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Our Magnificent Journey
Chapter 9
Europe 2007
London, Tuscany, Paris


09.26.07 - 09.27.07
Wednesday / Thursday
Days 1 and 2
The Journey Begins
Cab to Tucson International Airport

The Traveling Lehrmans are on the road again. Kissed Cody and Merlin and hopped in a cab for the half hour ride through 90° Tucson to the airport. The Continental Express jet got us to Houston 25 minutes early, but we still had to hustle to get to gate E7 in time to board the huge Boeing 777-200. Once again, we are using our frequent flyer miles for first class. We had no sooner deposited our tushes into the large, soft, plush reclining seats, than a stewardess came by to take our drink and dinner orders. As usual, the Continental menu had exquisite offerings. Carol ordered the herb-crusted halibut and I had the pasta bowl with caramelized onion and truffle butter. We toasted each other to a much-needed vacation and settled in to relax and enjoy the nine-hour, 5000 mile voyage to London.

What's for din-din?

We had forgotten how delicious the Continental first-class food is - definitely first class. The movies were "Pirates of the Caribbean - At Worlds End" and "Fantastic Four - The Silver Surfer." We both slept a couple of hours and thoroughly enjoyed the Continental service. On these trips it is always strange to see the sun rise at 11:30 p.m. - a beautiful sunrise over a cloud-shrouded Atlantic.

Sunrise over the Atlantic

We had arrived at Gatwick on time but had to wait about half an hour for the driver, who Carol had arranged to meet us and drive us to the Morgan Hotel in Bloomsbury . The 1 1/2 hour drive was what Carol later described as "Mr. Toad's Wild Ride." I thought we were going to die at least 20 times. The elderly Pakistani gentleman who was our driver seemed to actually try to run over helpless pedestrians in crosswalks.


Somehow we arrived intact at the familiar Morgan Hotel on Bloomsbury Street. We had stayed here during our 2001 trip and enjoyed it very much. Our room, typically small, was clean and neat and was on the ground floor. The Morgan has no elevator, so I was glad I did not have to carry our two suitcases up three flights of stairs, like I did in 2001.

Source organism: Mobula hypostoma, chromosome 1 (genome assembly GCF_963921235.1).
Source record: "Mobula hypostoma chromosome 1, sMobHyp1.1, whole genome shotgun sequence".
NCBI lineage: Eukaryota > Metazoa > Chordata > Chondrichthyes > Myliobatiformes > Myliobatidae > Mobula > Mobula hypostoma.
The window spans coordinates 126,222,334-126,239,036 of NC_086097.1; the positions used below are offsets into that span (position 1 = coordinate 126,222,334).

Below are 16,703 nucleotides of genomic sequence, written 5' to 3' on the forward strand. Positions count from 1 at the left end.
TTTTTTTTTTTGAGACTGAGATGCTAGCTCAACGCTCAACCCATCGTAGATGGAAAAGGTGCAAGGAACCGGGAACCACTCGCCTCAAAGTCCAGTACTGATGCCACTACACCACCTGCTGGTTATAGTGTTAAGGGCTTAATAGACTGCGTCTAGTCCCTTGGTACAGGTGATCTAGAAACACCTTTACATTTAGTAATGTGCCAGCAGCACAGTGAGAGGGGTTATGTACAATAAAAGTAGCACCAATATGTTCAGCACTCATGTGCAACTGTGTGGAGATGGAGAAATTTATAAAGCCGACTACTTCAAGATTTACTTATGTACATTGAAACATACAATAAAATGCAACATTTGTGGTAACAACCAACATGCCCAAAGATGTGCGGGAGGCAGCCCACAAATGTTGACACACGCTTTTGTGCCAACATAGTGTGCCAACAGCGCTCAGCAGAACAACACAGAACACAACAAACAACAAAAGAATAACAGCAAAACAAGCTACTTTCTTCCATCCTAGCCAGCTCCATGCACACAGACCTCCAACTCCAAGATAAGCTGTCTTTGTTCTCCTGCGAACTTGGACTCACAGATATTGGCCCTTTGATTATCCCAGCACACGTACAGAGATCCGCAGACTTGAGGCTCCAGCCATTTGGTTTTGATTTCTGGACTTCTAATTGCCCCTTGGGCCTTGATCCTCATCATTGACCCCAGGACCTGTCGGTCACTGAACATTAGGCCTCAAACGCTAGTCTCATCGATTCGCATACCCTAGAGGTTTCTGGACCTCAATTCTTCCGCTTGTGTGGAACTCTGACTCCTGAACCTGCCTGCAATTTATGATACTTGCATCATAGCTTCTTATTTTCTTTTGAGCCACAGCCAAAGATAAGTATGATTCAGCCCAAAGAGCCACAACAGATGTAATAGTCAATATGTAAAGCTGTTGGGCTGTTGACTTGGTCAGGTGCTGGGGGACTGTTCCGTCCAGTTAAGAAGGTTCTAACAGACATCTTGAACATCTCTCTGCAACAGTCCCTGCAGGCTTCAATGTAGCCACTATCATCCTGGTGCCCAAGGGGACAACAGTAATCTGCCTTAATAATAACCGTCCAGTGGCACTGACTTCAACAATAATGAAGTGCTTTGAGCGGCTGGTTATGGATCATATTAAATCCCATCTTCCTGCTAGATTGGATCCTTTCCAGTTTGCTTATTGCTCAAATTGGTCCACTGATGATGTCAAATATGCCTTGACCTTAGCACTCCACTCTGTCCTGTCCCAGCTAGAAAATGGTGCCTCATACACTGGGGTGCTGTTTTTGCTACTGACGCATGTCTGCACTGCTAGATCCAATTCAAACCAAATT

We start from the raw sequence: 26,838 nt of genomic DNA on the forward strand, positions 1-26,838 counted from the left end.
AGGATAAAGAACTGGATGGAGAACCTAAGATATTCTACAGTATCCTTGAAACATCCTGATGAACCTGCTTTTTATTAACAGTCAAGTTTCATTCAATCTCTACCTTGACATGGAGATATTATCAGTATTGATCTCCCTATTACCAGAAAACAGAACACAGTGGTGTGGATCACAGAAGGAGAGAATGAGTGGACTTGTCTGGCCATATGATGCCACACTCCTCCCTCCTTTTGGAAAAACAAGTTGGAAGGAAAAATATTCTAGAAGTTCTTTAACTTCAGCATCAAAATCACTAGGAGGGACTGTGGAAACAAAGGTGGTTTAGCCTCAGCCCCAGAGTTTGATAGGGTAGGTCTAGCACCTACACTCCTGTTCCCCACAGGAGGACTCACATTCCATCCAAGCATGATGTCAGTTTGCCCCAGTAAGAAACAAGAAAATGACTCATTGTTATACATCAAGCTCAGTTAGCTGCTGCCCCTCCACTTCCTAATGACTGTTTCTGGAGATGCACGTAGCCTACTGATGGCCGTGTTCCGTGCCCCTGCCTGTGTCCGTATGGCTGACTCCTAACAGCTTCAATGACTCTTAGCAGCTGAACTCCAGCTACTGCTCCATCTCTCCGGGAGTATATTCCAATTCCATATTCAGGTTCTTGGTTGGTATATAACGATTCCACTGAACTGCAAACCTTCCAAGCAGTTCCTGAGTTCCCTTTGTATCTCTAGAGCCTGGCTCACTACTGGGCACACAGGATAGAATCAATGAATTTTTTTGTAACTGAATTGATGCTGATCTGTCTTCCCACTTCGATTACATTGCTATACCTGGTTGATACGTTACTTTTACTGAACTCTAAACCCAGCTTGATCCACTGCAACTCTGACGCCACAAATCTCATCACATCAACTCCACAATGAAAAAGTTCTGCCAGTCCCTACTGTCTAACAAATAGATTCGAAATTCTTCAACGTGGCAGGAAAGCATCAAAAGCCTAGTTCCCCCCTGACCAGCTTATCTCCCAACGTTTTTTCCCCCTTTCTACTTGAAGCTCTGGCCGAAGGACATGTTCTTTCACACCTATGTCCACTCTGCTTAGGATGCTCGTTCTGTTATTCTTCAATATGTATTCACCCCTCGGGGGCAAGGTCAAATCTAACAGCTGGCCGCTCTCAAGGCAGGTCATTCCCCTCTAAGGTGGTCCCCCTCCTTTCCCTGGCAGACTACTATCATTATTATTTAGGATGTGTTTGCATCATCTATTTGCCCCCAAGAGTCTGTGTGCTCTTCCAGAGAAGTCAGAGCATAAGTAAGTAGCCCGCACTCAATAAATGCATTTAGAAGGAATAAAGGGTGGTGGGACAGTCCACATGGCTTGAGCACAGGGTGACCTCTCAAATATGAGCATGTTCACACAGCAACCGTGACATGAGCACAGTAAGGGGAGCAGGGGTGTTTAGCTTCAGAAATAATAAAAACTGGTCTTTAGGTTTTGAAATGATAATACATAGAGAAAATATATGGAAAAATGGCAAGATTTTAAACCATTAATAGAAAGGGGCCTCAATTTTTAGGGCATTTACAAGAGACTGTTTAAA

Our room at the Morgan

First thing I did at the Morgan was to check my e-mail. There was a message from my friend Lydia, who told me not to check my e-mail and just to have fun, which is exactly what we intend to do.


We freshened up after ensconcing ourselves at the Morgan, then bundled up in sweaters, jackets, scarves and hats. The temperature at 1 p.m. in London today is 48°. We walked out onto Bloomsbury Road and headed south, window-shopping, hand-in-hand - we call it "boulevardieing." We found an inviting restaurant called The Farmhouse Table near Seven Dials, "ground zero" during the Great Plague. We enjoyed a delicious lunch and then headed west to Trafalgar Square to the National Gallery.


We spent a spiritual hour and a half roaming the National Gallery, my favorite museum. I don't think we'll ever come to London without spending time exploring her grand rooms. In an afternoon you can see priceless works by artists throughout history and from various geographical regions - Michelangelo, Da Vinci, Reubens, Titian, Seurat, Van Gogh, Hogarth and my favorite, Turner. I could have sat and stared at his "The Fighting Temperance" all afternoon. No matter how many times we have seen these incredible works of art, somehow it always feels like we are seeing them for the first time.


Out of the National Gallery and into the cool London air. We boulevardied up to Leicester Square, then east to Covent Garden. Stopped at many trendoid shops lining the streets. We found ourselves at familiar Russell Square and settled in at our favorite pub, The Swan. Our bartender friend we met in 2005 was long gone, but we enjoyed cooling our heels while we enjoyed a draught Guinness. I believe The Swan will never change, although the bartenders constantly do.


Enjoying the local brew

After our short re-visit to The Swan we walked half a block to Southhampton Row, where Denise's French Restaurant caught our eye. We had noticed this restaurant on previous trips, but never got around to trying it. Don't bother; it was very expensive, the service was lacking, as was the food. You can't win them all.


After our disappointing dinner, we walked around the corner until we came to the British Museum. Unlike the National Gallery, we have a love/hate relationship with the British Museum. Unlike the National Gallery, where the paintings have either been purchased or donated, many of the artifacts in the British Museum have simply been taken from nations around the globe and should be returned or purchased. But it is amazing to see things like the Rosetta Stone close up.


The British Museum

Having been up for nearly 36 hours, we left the British Museum at around 8:30 p.m. and slowly made our way another block back to the Morgan Hotel, were we both crashed into bed and fell into a coma-like sleep.


Next Day

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